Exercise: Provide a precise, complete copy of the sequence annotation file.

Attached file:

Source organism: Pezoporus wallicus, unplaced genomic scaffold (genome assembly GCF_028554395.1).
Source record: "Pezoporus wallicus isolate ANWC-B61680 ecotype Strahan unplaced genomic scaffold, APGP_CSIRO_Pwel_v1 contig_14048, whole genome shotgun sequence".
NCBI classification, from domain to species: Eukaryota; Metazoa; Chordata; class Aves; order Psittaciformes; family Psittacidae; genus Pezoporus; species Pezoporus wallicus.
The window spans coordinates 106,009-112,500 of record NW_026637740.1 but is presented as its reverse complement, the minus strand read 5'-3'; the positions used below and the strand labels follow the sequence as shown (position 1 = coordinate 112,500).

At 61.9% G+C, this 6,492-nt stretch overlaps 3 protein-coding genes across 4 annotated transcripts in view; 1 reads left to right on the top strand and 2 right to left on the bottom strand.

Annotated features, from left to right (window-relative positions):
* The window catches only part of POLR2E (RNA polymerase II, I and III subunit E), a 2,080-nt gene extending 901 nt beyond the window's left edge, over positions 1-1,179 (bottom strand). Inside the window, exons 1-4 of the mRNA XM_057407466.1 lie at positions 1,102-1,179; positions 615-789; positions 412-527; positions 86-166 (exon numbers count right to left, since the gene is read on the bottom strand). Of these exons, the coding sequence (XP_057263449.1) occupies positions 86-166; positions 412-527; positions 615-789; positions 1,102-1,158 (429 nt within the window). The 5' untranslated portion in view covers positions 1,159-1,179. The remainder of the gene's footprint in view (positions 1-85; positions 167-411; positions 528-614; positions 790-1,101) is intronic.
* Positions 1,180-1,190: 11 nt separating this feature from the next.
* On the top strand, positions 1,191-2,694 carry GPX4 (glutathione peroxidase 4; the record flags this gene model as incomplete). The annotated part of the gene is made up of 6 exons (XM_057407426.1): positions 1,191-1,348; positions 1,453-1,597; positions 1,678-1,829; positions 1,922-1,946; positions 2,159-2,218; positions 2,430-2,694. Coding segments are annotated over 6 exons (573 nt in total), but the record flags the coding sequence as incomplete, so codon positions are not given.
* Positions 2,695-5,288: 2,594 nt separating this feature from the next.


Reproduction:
Source organism: Pezoporus wallicus, unplaced genomic scaffold (genome assembly GCF_028554395.1).
Source record: "Pezoporus wallicus isolate ANWC-B61680 ecotype Strahan unplaced genomic scaffold, APGP_CSIRO_Pwel_v1 contig_14048, whole genome shotgun sequence".
NCBI classification, from domain to species: Eukaryota; Metazoa; Chordata; class Aves; order Psittaciformes; family Psittacidae; genus Pezoporus; species Pezoporus wallicus.
The window spans coordinates 106,009-112,500 of record NW_026637740.1 but is presented as its reverse complement, the minus strand read 5'-3'; the positions used below and the strand labels follow the sequence as shown (position 1 = coordinate 112,500).

At 61.9% G+C, this 6,492-nt stretch overlaps 3 protein-coding genes across 4 annotated transcripts in view; 1 reads left to right on the top strand and 2 right to left on the bottom strand.

Annotated features, from left to right (window-relative positions):
* The window catches only part of POLR2E (RNA polymerase II, I and III subunit E), a 2,080-nt gene extending 901 nt beyond the window's left edge, over positions 1-1,179 (bottom strand). Inside the window, exons 1-4 of the mRNA XM_057407466.1 lie at positions 1,102-1,179; positions 615-789; positions 412-527; positions 86-166 (exon numbers count right to left, since the gene is read on the bottom strand). Of these exons, the coding sequence (XP_057263449.1) occupies positions 86-166; positions 412-527; positions 615-789; positions 1,102-1,158 (429 nt within the window). The 5' untranslated portion in view covers positions 1,159-1,179. The remainder of the gene's footprint in view (positions 1-85; positions 167-411; positions 528-614; positions 790-1,101) is intronic.
* Positions 1,180-1,190: 11 nt separating this feature from the next.
* On the top strand, positions 1,191-2,694 carry GPX4 (glutathione peroxidase 4; the record flags this gene model as incomplete). The annotated part of the gene is made up of 6 exons (XM_057407426.1): positions 1,191-1,348; positions 1,453-1,597; positions 1,678-1,829; positions 1,922-1,946; positions 2,159-2,218; positions 2,430-2,694. Coding segments are annotated over 6 exons (573 nt in total), but the record flags the coding sequence as incomplete, so codon positions are not given.
* Positions 2,695-5,288: 2,594 nt separating this feature from the next.